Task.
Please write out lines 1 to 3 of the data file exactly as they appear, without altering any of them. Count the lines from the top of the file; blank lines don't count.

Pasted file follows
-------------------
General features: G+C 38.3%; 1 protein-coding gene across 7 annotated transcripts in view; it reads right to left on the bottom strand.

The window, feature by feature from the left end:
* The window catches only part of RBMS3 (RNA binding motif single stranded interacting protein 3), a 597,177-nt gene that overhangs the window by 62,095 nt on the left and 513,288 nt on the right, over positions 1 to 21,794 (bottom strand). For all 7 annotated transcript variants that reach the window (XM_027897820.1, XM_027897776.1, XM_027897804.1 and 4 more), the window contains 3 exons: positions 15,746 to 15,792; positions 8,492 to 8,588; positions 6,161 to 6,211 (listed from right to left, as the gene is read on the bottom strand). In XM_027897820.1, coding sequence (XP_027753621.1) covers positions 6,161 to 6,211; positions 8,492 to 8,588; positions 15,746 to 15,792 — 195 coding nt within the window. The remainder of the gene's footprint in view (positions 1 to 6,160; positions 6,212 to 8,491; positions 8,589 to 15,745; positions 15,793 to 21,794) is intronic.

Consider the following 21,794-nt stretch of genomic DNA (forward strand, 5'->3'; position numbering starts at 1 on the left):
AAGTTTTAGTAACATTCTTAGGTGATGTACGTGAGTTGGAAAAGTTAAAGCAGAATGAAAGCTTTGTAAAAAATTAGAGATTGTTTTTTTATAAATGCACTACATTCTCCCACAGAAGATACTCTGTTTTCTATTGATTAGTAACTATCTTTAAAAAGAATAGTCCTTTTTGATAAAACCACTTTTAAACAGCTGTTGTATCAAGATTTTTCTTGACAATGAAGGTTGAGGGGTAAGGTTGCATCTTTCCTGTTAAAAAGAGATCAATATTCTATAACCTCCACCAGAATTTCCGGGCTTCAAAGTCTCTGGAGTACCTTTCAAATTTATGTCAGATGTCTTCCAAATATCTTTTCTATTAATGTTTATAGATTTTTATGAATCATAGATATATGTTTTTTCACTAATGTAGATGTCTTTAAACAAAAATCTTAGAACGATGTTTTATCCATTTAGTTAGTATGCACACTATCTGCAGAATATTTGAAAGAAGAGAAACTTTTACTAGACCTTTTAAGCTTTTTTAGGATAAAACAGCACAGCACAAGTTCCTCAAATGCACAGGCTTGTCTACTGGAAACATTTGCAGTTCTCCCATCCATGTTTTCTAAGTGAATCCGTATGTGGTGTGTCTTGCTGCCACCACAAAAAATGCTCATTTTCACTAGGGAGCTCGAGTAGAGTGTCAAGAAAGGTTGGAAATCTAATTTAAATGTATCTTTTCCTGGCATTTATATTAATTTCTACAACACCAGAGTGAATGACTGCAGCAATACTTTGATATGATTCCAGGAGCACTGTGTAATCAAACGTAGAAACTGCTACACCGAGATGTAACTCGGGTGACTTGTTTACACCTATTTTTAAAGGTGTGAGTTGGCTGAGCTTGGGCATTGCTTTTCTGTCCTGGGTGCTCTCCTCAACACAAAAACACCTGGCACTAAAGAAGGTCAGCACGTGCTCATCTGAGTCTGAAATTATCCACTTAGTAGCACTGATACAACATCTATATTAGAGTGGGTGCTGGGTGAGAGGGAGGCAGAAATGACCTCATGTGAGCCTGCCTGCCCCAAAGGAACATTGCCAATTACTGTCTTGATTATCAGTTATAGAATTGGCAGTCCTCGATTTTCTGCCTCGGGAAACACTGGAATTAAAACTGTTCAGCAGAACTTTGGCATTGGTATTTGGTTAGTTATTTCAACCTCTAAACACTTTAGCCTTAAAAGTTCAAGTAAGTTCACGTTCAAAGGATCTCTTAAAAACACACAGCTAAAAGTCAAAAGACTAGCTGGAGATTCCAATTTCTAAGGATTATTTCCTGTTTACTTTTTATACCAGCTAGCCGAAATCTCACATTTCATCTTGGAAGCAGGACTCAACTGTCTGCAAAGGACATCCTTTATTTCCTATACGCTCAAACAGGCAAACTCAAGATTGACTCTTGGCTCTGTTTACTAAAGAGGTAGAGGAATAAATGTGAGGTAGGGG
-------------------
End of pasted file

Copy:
General features: G+C 38.3%; 1 protein-coding gene across 7 annotated transcripts in view; it reads right to left on the bottom strand.

The window, feature by feature from the left end:
* The window catches only part of RBMS3 (RNA binding motif single stranded interacting protein 3), a 597,177-nt gene that overhangs the window by 62,095 nt on the left and 513,288 nt on the right, over positions 1 to 21,794 (bottom strand). For all 7 annotated transcript variants that reach the window (XM_027897820.1, XM_027897776.1, XM_027897804.1 and 4 more), the window contains 3 exons: positions 15,746 to 15,792; positions 8,492 to 8,588; positions 6,161 to 6,211 (listed from right to left, as the gene is read on the bottom strand). In XM_027897820.1, coding sequence (XP_027753621.1) covers positions 6,161 to 6,211; positions 8,492 to 8,588; positions 15,746 to 15,792 — 195 coding nt within the window. The remainder of the gene's footprint in view (positions 1 to 6,160; positions 6,212 to 8,491; positions 8,589 to 15,745; positions 15,793 to 21,794) is intronic.